• Lessons Learned

    • Programs liked tool and found process worthwhile

    • Initial data collection model was time consuming

    • Timing is important to ensure changes get implemented

    • Needs across sites are very similar

    • Strong desire for on-site TA/coaching

  • Adjustments for Cohort 2

    • Smaller observation teams, fewer observations per site

    • One program report as opposed to individualized reports

    • Additional TA/training

    • Start with Form B, then observations (Form A)

  • For more information: www.mypasa.org/pasa-strategies


Palm beach county qis pilot
Palm Beach County QIS Pilot

  • Centerpiece of the Prime Time Initiative

  • 38 providers in pilot; now working with 90

  • January 2006 – fall 2007

  • Based on the PBC-PQA

  • Financial incentives for programs

PD

Training


Findings from the palm beach pilot
Findings from the Palm Beach pilot

  • Most programs completed all phases of QIS

  • Quality improved

  • Quality improvement is a long-term process

  • On-site TA very important component

  • Clarity of purpose is critical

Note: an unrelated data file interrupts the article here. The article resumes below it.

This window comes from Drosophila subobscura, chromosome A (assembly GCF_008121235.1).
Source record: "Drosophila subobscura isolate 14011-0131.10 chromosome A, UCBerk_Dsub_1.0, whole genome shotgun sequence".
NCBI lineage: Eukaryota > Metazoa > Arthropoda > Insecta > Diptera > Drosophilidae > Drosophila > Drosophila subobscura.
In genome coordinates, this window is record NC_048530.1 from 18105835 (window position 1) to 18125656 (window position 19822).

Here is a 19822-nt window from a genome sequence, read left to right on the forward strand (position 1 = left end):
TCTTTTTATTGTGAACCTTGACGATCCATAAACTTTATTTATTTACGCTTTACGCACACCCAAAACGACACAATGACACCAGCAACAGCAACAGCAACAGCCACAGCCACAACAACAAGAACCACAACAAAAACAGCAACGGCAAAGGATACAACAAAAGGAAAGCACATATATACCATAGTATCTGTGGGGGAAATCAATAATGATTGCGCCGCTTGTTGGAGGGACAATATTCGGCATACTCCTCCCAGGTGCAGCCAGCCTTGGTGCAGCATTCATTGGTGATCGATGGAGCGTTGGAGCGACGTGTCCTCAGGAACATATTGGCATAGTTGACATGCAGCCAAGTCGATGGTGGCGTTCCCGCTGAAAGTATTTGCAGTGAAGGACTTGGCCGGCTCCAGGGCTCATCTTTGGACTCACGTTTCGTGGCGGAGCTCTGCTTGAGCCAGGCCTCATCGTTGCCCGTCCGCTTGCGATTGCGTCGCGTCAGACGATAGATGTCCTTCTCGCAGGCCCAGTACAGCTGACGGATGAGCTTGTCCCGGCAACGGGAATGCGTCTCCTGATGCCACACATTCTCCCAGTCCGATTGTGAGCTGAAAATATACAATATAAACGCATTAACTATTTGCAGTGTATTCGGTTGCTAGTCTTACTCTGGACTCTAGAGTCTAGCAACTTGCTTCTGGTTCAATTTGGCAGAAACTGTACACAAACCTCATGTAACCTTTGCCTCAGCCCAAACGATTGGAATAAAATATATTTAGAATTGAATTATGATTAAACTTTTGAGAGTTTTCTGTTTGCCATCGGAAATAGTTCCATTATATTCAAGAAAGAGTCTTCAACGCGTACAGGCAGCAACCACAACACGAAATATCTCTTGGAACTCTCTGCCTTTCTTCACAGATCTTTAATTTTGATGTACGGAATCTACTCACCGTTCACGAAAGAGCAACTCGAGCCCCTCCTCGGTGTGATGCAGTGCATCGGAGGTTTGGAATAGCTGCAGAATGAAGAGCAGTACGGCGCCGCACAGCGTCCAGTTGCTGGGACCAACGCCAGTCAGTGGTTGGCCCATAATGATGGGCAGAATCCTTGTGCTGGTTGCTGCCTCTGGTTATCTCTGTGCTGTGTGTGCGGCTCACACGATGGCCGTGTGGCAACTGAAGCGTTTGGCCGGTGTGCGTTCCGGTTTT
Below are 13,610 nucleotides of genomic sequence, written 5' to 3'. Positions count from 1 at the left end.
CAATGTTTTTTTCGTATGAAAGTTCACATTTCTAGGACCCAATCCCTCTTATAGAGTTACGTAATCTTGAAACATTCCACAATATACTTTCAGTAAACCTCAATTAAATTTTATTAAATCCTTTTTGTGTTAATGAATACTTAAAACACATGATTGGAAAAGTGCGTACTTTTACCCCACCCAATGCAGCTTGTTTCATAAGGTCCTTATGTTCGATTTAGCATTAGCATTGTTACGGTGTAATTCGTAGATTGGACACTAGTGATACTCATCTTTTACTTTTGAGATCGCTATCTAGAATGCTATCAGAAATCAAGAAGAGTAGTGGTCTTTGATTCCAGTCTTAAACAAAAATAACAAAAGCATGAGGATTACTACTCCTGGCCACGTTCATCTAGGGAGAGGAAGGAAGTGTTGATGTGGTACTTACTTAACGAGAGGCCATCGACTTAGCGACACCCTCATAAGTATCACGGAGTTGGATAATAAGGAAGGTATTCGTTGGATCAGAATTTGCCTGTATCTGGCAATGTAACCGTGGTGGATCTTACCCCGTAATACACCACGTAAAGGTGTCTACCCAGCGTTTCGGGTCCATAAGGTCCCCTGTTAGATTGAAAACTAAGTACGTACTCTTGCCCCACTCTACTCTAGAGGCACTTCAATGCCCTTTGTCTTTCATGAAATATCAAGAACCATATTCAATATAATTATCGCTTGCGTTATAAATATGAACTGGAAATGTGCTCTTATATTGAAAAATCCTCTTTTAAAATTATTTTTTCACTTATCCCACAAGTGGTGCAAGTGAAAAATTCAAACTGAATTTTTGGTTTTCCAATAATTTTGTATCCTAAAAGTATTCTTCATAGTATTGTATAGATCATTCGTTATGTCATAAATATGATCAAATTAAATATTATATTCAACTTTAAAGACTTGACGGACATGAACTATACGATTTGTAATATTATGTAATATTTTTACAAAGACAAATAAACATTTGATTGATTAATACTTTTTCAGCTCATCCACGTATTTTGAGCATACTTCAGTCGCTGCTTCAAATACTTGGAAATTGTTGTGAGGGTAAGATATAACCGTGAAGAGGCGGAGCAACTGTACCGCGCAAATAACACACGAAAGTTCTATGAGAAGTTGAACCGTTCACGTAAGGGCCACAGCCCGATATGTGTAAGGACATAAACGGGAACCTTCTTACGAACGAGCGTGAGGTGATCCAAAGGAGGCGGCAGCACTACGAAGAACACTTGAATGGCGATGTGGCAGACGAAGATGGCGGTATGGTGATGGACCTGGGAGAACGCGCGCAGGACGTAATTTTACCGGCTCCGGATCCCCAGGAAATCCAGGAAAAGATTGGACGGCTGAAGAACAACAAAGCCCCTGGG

• Spielberger & Lockaby, 2008

  • www.chapinhall.org


Coaching
Coaching

  • Characteristics:

  • Willing to listen

  • Experienced

  • Accessible

  • Flexible

  • Responsive

  • Creative

  • Resourceful

  • Roles/functions:

  • Keep programs engaged

  • Deliver training

  • Answer questions on tools, process

  • Participate in observations

  • Generate reports

  • Facilitate improvement planning

  • Provide on-site feedback, modeling

  • Key considerations:

  • Program vs. system-level coaching, role of intermediaries

  • Dosage


Purposes and methods
Purposes and methods

Smith, Devaney, Akiva & Sugar forthcoming in New Directions


Lessons for california
Lessons for California

  • Have well defined purposes for the system.

  • Focus on the point of service.

  • Anchor quality improvement efforts with data about the POS.

  • Create incentives for continuous improvement.

  • Build in on-site, ongoing technical assistance/coaching.

  • Be intentional about pilot participation.

  • Build learning communities.

  • Recognize that management is a key lever.

  • Worry about the quality of your measures and data.


For more information nicole yohalem program director forum for youth investment nicole@forumfyi org

For more information: Nicole Yohalem, Program DirectorForum for Youth Investmentnicole@forumfyi.org

www.forumfyi.org